The Dictionary of Australasian Biography/Coppin, Hon. George Selth

From Wikisource
Jump to: navigation, search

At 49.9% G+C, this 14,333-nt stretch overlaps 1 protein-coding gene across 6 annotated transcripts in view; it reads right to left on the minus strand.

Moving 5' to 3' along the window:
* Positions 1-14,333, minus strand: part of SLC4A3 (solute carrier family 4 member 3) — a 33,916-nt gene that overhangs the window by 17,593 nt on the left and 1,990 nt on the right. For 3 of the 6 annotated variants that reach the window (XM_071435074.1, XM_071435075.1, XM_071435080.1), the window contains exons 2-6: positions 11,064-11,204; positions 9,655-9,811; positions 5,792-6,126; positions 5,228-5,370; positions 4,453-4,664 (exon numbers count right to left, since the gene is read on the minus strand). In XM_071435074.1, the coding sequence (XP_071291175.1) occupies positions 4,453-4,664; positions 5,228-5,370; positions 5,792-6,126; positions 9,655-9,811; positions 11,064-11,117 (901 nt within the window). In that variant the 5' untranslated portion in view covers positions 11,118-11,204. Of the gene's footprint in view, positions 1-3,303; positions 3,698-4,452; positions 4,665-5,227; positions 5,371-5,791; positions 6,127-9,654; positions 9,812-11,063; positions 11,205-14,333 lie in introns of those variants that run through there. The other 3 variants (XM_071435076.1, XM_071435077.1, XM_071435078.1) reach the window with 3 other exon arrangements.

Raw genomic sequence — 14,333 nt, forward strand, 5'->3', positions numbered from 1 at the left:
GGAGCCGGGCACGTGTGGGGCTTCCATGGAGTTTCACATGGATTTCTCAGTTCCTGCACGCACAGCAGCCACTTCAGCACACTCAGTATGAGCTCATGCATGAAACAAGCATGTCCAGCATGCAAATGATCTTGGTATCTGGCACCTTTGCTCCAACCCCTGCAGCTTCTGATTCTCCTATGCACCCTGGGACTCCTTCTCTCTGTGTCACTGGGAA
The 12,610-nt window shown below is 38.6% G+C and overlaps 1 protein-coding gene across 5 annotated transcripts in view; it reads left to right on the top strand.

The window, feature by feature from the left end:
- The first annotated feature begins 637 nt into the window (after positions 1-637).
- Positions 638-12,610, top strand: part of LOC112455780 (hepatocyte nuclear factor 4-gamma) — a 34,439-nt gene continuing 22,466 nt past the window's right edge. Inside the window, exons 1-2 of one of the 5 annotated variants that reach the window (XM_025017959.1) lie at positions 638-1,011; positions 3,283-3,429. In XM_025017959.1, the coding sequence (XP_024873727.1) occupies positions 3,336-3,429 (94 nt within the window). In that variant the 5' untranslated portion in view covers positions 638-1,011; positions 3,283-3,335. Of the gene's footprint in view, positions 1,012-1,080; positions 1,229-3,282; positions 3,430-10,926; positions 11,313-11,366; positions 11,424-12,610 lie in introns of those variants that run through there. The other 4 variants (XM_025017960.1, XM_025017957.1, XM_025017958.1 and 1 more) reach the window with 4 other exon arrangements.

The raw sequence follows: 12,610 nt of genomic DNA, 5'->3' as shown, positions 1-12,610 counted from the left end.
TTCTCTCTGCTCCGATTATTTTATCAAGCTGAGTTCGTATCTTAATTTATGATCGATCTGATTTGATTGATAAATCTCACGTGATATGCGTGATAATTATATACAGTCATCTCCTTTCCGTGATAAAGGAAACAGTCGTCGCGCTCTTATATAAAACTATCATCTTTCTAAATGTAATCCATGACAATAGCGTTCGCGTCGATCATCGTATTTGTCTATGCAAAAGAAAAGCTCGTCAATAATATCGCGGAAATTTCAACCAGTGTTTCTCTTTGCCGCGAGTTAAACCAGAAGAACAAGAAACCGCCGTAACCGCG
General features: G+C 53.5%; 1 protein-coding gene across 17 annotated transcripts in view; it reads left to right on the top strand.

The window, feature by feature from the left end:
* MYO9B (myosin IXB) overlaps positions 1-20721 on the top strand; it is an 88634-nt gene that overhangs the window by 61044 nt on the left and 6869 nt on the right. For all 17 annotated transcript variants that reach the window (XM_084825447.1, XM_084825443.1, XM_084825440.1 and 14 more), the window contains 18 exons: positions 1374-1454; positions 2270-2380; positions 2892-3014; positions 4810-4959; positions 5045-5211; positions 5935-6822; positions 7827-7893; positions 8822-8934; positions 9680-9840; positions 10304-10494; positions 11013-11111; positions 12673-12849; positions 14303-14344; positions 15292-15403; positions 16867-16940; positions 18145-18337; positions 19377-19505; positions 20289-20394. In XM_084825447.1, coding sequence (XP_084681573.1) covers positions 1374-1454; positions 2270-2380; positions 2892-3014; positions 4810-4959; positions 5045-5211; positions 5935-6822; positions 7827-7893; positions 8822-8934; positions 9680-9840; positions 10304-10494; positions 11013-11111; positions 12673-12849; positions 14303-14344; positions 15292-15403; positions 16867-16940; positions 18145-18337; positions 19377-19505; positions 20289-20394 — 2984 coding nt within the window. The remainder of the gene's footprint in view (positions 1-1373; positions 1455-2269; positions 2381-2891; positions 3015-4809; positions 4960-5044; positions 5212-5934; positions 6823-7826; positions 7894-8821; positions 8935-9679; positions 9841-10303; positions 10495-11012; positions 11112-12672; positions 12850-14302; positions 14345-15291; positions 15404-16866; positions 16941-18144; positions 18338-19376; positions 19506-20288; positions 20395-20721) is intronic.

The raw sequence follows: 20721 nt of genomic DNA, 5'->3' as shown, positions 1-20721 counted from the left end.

Coppin, Hon. George Selth, M.L.C., son of a Norwich surgeon, who took to the stage, was born on April 8th, 1819, at Steyning, Sussex. Adopting the stage as his profession, when thrown on his own resources as a mere boy, he played in various provincial towns and villages in England, and emigrated to Sydney, arriving on March 10th, 1843. For some time Mr. Coppin led a wandering life between Sydney and the two chief towns of Tasmania. It was in Launceston that he first organised his own theatrical company, which included the names of artistes destined to gain almost world-wide fame. Among these were Mr. Charles Young, for many years the leading comedian of Australia, and his wife, a most powerful actress, better known in later life in England as Mrs. Hermann Vezin; several members of the gifted Howson family; and that prince of character-actors, the late Mr. G. H. Rogers. With this capable band of performers Mr. Coppin crossed Bass's Straits in the schooner Swan, and, undertaking the management of the Queen's Theatre, Melbourne, practically laid the foundations of the drama in Port Phillip (1845). In 1852 he became manager of the Geelong theatre, and in 1854 visited England, where he entered into his historic engagement with the famous tragedian, G. V. Brooke. With the energy that has always characterised him, Mr. Coppin returned to Australia, taking out with him not only G. V. Brooke and a company, but also an iron theatre, which he erected in Lonsdale Street, Melbourne, and named the Olympic. Mr. Coppin returned to Melbourne on Dec. 18th, 1854, and from that year to 1859 he and Brooke were in partnership. Through over-speculation in the purchase of the Theatre Royal, and the laying-out of Cremorne Gardens, the partnership ended in financial ruin; but it was during those five years that the successful and unsuccessful diggers, and all that early class of restless and eager pioneer colonists of Victoria, saw in the tragedy and high comedy of Brooke, and the irresistible broad humour of Coppin, perhaps the most memorable performances in the annals of the Australian stage. Mr. Coppin next visited America with the late Mr. and Mrs. Charles Kean. Before this, in 1858, he had been elected to the Legislative Council for the South-Western Province; but resigned his seat on leaving the colony. On his return to Melbourne he again assumed the management of the Theatre Royal; but the building, which was uninsured, was almost immediately burnt down. He, however, rebuilt it in 1872, and from that time his career has been one of ever-increasing prosperity. Mr. Coppin claims to have built no less than six theatres in the Australian colonies, and to have introduced two hundred artistes, some, like Brooke and Mr. and Mrs. Charles Kean, of the highest dramatic excellence. His own name is a household word in Australia as the representative of certain characters in broad comedy, of which Tony Lumpkin and Bob Acres are types. But he is hardly less well known as a man of business and a politician. In 1874 he was returned for the important metropolitan constituency of East Melbourne; and he has left his mark on the statute-book as the founder of the Post Office Savings Bank. Mr. Coppin is also the founder of the Old Colonists' Association, the Victorian Humane Society, the Dramatic and Musical Association, and has been for years a Director of the Commercial Bank, as well as of innumerable financial companies. In conjunction with Sir Charles Gavan Duffy, he practically made the fashionable watering-place of Sorrento; and Mr. Coppin further claims to have introduced the camel and the English thrush into the colonies. He sat for East Melbourne until 1889, when he was defeated, and in August of that year entered the Upper House for Melbourne province.